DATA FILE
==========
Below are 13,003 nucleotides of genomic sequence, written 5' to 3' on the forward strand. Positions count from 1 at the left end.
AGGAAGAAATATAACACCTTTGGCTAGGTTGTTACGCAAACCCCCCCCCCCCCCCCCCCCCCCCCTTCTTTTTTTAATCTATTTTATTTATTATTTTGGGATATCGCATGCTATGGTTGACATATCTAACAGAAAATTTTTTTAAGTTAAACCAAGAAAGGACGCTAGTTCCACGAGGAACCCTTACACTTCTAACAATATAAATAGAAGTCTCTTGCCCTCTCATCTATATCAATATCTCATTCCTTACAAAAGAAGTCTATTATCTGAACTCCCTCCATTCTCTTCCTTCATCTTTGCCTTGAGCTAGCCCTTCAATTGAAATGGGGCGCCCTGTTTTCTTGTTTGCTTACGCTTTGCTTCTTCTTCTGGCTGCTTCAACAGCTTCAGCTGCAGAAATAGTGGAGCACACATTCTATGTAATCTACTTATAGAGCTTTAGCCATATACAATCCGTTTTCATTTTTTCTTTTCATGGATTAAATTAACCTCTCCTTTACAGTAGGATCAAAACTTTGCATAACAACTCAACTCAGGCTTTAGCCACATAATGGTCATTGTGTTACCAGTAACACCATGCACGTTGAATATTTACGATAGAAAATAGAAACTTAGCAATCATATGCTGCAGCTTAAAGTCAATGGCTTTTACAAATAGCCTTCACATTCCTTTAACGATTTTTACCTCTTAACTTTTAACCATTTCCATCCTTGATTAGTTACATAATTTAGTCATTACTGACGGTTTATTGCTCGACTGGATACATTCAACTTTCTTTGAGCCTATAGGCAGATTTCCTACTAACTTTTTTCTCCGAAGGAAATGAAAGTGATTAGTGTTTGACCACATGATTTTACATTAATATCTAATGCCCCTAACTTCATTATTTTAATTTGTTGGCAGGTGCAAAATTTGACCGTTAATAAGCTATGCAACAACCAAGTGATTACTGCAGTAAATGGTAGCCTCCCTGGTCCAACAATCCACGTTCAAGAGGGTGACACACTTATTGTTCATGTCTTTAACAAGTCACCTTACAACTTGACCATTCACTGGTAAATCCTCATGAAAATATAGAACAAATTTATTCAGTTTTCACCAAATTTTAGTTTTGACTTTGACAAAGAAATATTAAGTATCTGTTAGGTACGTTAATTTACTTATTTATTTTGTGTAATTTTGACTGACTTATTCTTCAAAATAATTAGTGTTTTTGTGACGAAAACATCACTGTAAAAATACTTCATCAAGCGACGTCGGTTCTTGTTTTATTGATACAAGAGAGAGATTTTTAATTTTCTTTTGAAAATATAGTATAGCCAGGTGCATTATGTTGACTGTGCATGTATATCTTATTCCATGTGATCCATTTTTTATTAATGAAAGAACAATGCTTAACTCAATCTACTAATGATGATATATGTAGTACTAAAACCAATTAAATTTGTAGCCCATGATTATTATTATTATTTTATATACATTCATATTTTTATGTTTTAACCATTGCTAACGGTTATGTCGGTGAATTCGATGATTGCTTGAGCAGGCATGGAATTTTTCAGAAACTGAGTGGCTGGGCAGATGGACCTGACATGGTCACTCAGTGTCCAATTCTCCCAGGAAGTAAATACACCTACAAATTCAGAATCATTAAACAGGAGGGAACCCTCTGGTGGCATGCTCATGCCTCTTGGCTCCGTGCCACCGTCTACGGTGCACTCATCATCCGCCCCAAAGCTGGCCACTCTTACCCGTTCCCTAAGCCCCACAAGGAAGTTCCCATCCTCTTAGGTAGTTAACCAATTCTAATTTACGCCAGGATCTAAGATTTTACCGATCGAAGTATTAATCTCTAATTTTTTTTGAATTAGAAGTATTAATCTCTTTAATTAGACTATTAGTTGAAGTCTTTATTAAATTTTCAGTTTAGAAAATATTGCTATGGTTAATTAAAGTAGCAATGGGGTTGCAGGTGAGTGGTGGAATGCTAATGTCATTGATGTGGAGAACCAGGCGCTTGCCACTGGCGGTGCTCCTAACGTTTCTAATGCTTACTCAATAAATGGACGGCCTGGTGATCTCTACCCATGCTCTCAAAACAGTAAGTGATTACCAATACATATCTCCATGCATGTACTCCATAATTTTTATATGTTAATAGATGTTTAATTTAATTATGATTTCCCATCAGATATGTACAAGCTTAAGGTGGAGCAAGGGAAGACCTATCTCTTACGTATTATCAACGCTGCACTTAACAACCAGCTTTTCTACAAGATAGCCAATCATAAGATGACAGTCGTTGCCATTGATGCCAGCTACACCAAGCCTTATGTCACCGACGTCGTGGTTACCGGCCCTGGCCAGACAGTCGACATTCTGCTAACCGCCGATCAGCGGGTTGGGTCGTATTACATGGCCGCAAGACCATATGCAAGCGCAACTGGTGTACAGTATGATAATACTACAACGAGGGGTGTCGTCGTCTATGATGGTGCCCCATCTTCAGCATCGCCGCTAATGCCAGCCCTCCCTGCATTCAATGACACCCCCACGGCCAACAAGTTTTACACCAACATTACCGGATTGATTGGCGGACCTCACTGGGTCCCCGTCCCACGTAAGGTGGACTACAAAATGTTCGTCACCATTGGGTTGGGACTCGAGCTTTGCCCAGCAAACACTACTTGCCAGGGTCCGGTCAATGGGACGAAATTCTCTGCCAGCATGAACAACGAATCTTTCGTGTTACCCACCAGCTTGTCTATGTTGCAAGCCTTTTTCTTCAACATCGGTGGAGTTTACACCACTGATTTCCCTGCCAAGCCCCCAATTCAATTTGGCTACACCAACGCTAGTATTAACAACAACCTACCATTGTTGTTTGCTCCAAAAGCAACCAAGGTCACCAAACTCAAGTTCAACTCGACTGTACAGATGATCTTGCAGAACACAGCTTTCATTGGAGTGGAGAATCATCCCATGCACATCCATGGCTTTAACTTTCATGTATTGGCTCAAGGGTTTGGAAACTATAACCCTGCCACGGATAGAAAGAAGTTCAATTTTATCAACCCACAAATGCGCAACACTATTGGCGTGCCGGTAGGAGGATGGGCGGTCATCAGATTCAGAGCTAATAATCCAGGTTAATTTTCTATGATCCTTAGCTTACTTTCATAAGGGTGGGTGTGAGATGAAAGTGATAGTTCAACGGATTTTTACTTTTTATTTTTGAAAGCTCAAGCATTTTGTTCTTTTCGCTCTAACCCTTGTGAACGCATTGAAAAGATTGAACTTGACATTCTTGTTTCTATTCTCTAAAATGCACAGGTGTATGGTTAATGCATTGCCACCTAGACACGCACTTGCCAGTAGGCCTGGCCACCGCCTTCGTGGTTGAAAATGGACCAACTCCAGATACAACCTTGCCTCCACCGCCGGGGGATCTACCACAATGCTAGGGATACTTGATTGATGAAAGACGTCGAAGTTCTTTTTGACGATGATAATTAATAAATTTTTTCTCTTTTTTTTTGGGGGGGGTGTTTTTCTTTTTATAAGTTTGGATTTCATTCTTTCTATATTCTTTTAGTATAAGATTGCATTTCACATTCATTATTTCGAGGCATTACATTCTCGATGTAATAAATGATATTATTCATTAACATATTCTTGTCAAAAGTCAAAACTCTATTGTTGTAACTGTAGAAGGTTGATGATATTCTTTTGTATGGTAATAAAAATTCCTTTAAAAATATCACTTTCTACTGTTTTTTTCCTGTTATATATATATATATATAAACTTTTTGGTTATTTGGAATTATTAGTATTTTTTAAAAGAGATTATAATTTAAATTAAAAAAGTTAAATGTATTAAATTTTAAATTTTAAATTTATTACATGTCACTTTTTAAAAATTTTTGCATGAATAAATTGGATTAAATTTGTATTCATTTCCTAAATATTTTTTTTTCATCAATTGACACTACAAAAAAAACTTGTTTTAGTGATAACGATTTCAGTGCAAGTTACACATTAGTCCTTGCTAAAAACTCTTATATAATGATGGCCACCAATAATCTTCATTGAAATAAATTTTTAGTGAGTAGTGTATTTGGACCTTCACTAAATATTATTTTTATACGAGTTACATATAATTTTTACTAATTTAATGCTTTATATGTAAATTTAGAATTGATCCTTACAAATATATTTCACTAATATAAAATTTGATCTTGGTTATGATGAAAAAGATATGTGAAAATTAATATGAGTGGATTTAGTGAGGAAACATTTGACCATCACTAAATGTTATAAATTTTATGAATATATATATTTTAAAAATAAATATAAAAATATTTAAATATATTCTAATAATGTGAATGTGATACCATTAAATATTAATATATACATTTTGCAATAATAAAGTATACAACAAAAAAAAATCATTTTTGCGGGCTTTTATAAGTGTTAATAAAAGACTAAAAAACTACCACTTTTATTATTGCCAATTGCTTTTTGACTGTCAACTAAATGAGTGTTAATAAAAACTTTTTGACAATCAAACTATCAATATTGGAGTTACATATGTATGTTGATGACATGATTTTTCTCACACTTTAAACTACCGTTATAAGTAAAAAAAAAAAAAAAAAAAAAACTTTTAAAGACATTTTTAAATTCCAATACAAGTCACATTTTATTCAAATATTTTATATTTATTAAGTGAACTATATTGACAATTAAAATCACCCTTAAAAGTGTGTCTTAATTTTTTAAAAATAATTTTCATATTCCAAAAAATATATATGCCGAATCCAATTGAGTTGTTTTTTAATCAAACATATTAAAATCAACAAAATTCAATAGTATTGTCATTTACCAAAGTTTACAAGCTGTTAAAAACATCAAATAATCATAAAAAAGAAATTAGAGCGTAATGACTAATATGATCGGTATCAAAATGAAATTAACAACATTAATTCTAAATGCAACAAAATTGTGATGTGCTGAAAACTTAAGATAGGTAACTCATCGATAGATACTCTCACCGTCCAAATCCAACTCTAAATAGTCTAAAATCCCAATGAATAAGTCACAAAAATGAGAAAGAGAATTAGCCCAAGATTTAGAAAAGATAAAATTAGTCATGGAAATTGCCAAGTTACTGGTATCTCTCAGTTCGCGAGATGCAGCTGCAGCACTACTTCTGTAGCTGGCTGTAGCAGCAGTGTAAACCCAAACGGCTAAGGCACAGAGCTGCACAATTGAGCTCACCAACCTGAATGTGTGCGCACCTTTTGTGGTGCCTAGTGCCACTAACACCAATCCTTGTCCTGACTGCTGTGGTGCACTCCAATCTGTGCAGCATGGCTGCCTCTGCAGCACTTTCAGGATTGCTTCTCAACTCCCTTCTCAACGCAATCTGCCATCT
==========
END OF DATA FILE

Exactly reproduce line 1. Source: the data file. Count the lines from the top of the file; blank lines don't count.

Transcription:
Below are 13,003 nucleotides of genomic sequence, written 5' to 3' on the forward strand. Positions count from 1 at the left end.